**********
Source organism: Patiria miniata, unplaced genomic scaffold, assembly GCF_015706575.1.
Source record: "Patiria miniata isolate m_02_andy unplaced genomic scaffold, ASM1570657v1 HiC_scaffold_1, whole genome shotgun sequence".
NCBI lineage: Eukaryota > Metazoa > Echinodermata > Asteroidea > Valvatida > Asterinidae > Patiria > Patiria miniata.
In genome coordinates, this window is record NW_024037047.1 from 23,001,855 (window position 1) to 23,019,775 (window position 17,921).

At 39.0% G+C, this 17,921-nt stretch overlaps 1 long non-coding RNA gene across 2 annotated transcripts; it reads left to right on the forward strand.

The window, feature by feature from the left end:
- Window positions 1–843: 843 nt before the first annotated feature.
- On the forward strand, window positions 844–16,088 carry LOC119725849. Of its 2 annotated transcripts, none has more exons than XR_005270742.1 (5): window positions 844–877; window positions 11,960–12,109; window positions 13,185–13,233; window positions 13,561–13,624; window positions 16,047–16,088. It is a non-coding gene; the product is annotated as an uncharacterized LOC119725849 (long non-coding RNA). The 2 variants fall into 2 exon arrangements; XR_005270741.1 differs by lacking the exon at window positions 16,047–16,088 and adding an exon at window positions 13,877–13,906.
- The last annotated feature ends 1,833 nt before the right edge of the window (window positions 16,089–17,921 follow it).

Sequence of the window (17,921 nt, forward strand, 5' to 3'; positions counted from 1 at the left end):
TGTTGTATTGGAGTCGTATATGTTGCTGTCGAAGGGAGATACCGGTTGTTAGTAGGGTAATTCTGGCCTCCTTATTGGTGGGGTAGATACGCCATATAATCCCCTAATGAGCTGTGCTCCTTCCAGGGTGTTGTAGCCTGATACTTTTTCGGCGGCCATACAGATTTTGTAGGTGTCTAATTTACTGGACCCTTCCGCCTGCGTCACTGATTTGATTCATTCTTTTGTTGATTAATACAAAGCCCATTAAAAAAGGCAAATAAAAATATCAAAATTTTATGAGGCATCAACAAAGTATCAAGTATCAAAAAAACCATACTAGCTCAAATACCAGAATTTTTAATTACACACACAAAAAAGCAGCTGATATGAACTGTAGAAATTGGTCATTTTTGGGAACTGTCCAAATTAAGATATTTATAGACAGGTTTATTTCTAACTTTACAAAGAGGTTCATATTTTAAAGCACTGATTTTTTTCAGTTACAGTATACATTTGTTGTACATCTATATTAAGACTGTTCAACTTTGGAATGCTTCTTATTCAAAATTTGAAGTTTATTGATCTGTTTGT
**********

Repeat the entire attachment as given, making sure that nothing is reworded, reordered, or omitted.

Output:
Source organism: Patiria miniata, unplaced genomic scaffold, assembly GCF_015706575.1.
Source record: "Patiria miniata isolate m_02_andy unplaced genomic scaffold, ASM1570657v1 HiC_scaffold_1, whole genome shotgun sequence".
NCBI lineage: Eukaryota > Metazoa > Echinodermata > Asteroidea > Valvatida > Asterinidae > Patiria > Patiria miniata.
In genome coordinates, this window is record NW_024037047.1 from 23,001,855 (window position 1) to 23,019,775 (window position 17,921).

At 39.0% G+C, this 17,921-nt stretch overlaps 1 long non-coding RNA gene across 2 annotated transcripts; it reads left to right on the forward strand.

The window, feature by feature from the left end:
- Window positions 1–843: 843 nt before the first annotated feature.
- On the forward strand, window positions 844–16,088 carry LOC119725849. Of its 2 annotated transcripts, none has more exons than XR_005270742.1 (5): window positions 844–877; window positions 11,960–12,109; window positions 13,185–13,233; window positions 13,561–13,624; window positions 16,047–16,088. It is a non-coding gene; the product is annotated as an uncharacterized LOC119725849 (long non-coding RNA). The 2 variants fall into 2 exon arrangements; XR_005270741.1 differs by lacking the exon at window positions 16,047–16,088 and adding an exon at window positions 13,877–13,906.
- The last annotated feature ends 1,833 nt before the right edge of the window (window positions 16,089–17,921 follow it).

Sequence of the window (17,921 nt, forward strand, 5' to 3'; positions counted from 1 at the left end):
TGTTGTATTGGAGTCGTATATGTTGCTGTCGAAGGGAGATACCGGTTGTTAGTAGGGTAATTCTGGCCTCCTTATTGGTGGGGTAGATACGCCATATAATCCCCTAATGAGCTGTGCTCCTTCCAGGGTGTTGTAGCCTGATACTTTTTCGGCGGCCATACAGATTTTGTAGGTGTCTAATTTACTGGACCCTTCCGCCTGCGTCACTGATTTGATTCATTCTTTTGTTGATTAATACAAAGCCCATTAAAAAAGGCAAATAAAAATATCAAAATTTTATGAGGCATCAACAAAGTATCAAGTATCAAAAAAACCATACTAGCTCAAATACCAGAATTTTTAATTACACACACAAAAAAGCAGCTGATATGAACTGTAGAAATTGGTCATTTTTGGGAACTGTCCAAATTAAGATATTTATAGACAGGTTTATTTCTAACTTTACAAAGAGGTTCATATTTTAAAGCACTGATTTTTTTCAGTTACAGTATACATTTGTTGTACATCTATATTAAGACTGTTCAACTTTGGAATGCTTCTTATTCAAAATTTGAAGTTTATTGATCTGTTTGT